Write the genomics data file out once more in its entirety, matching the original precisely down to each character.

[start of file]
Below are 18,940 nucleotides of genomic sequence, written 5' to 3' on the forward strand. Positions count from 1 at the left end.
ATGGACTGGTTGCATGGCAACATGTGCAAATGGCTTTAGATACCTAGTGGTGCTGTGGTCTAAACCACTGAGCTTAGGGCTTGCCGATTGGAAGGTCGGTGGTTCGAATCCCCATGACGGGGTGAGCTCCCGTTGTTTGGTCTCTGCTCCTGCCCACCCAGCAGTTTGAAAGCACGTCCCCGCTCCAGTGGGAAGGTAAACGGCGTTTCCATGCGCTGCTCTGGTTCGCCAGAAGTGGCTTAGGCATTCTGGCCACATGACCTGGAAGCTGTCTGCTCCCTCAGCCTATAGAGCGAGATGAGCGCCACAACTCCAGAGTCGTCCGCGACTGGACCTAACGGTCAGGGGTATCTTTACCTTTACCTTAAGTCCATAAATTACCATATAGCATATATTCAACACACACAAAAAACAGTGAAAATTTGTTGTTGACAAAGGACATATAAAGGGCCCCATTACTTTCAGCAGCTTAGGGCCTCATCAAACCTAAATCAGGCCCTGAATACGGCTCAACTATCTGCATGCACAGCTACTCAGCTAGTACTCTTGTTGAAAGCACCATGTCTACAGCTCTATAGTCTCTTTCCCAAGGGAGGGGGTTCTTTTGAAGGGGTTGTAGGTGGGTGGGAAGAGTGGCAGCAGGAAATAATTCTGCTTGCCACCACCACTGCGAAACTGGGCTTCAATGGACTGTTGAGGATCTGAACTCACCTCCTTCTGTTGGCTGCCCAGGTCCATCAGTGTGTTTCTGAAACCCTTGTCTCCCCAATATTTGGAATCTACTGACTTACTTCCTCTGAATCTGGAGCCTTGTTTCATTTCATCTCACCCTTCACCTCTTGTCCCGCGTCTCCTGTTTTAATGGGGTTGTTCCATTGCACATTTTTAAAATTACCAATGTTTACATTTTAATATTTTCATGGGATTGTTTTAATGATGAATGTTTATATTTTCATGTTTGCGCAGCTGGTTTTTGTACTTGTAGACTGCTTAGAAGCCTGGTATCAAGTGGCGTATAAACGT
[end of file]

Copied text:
Below are 18,940 nucleotides of genomic sequence, written 5' to 3' on the forward strand. Positions count from 1 at the left end.
ATGGACTGGTTGCATGGCAACATGTGCAAATGGCTTTAGATACCTAGTGGTGCTGTGGTCTAAACCACTGAGCTTAGGGCTTGCCGATTGGAAGGTCGGTGGTTCGAATCCCCATGACGGGGTGAGCTCCCGTTGTTTGGTCTCTGCTCCTGCCCACCCAGCAGTTTGAAAGCACGTCCCCGCTCCAGTGGGAAGGTAAACGGCGTTTCCATGCGCTGCTCTGGTTCGCCAGAAGTGGCTTAGGCATTCTGGCCACATGACCTGGAAGCTGTCTGCTCCCTCAGCCTATAGAGCGAGATGAGCGCCACAACTCCAGAGTCGTCCGCGACTGGACCTAACGGTCAGGGGTATCTTTACCTTTACCTTAAGTCCATAAATTACCATATAGCATATATTCAACACACACAAAAAACAGTGAAAATTTGTTGTTGACAAAGGACATATAAAGGGCCCCATTACTTTCAGCAGCTTAGGGCCTCATCAAACCTAAATCAGGCCCTGAATACGGCTCAACTATCTGCATGCACAGCTACTCAGCTAGTACTCTTGTTGAAAGCACCATGTCTACAGCTCTATAGTCTCTTTCCCAAGGGAGGGGGTTCTTTTGAAGGGGTTGTAGGTGGGTGGGAAGAGTGGCAGCAGGAAATAATTCTGCTTGCCACCACCACTGCGAAACTGGGCTTCAATGGACTGTTGAGGATCTGAACTCACCTCCTTCTGTTGGCTGCCCAGGTCCATCAGTGTGTTTCTGAAACCCTTGTCTCCCCAATATTTGGAATCTACTGACTTACTTCCTCTGAATCTGGAGCCTTGTTTCATTTCATCTCACCCTTCACCTCTTGTCCCGCGTCTCCTGTTTTAATGGGGTTGTTCCATTGCACATTTTTAAAATTACCAATGTTTACATTTTAATATTTTCATGGGATTGTTTTAATGATGAATGTTTATATTTTCATGTTTGCGCAGCTGGTTTTTGTACTTGTAGACTGCTTAGAAGCCTGGTATCAAGTGGCGTATAAACGT